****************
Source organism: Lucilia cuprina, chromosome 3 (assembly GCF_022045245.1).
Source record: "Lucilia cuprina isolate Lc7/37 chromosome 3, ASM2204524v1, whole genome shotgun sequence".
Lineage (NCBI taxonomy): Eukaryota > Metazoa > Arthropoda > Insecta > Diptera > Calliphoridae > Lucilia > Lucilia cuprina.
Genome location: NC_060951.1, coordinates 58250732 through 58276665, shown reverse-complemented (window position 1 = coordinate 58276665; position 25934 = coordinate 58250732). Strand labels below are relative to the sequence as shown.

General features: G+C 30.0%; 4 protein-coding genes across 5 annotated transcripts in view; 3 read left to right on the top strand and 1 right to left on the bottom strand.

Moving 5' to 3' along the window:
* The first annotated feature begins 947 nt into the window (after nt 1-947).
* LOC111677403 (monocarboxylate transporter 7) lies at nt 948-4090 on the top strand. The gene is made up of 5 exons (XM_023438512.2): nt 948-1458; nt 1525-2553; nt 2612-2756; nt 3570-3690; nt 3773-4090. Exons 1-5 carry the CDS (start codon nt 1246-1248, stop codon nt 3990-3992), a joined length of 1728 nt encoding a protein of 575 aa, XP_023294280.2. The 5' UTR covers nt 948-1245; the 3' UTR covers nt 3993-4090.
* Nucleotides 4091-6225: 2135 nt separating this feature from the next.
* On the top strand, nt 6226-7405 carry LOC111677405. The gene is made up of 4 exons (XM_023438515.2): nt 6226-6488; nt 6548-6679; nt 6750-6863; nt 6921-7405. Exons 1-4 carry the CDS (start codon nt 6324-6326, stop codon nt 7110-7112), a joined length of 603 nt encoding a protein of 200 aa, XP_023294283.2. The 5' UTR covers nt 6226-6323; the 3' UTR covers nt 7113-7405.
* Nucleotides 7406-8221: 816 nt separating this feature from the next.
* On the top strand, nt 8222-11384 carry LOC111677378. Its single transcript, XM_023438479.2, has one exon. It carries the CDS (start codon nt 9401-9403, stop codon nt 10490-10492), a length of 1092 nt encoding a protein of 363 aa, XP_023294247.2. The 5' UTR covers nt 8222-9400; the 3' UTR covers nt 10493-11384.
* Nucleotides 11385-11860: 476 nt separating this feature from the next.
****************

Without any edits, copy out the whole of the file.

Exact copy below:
Source organism: Lucilia cuprina, chromosome 3 (assembly GCF_022045245.1).
Source record: "Lucilia cuprina isolate Lc7/37 chromosome 3, ASM2204524v1, whole genome shotgun sequence".
Lineage (NCBI taxonomy): Eukaryota > Metazoa > Arthropoda > Insecta > Diptera > Calliphoridae > Lucilia > Lucilia cuprina.
Genome location: NC_060951.1, coordinates 58250732 through 58276665, shown reverse-complemented (window position 1 = coordinate 58276665; position 25934 = coordinate 58250732). Strand labels below are relative to the sequence as shown.

General features: G+C 30.0%; 4 protein-coding genes across 5 annotated transcripts in view; 3 read left to right on the top strand and 1 right to left on the bottom strand.

Moving 5' to 3' along the window:
* The first annotated feature begins 947 nt into the window (after nt 1-947).
* LOC111677403 (monocarboxylate transporter 7) lies at nt 948-4090 on the top strand. The gene is made up of 5 exons (XM_023438512.2): nt 948-1458; nt 1525-2553; nt 2612-2756; nt 3570-3690; nt 3773-4090. Exons 1-5 carry the CDS (start codon nt 1246-1248, stop codon nt 3990-3992), a joined length of 1728 nt encoding a protein of 575 aa, XP_023294280.2. The 5' UTR covers nt 948-1245; the 3' UTR covers nt 3993-4090.
* Nucleotides 4091-6225: 2135 nt separating this feature from the next.
* On the top strand, nt 6226-7405 carry LOC111677405. The gene is made up of 4 exons (XM_023438515.2): nt 6226-6488; nt 6548-6679; nt 6750-6863; nt 6921-7405. Exons 1-4 carry the CDS (start codon nt 6324-6326, stop codon nt 7110-7112), a joined length of 603 nt encoding a protein of 200 aa, XP_023294283.2. The 5' UTR covers nt 6226-6323; the 3' UTR covers nt 7113-7405.
* Nucleotides 7406-8221: 816 nt separating this feature from the next.
* On the top strand, nt 8222-11384 carry LOC111677378. Its single transcript, XM_023438479.2, has one exon. It carries the CDS (start codon nt 9401-9403, stop codon nt 10490-10492), a length of 1092 nt encoding a protein of 363 aa, XP_023294247.2. The 5' UTR covers nt 8222-9400; the 3' UTR covers nt 10493-11384.
* Nucleotides 11385-11860: 476 nt separating this feature from the next.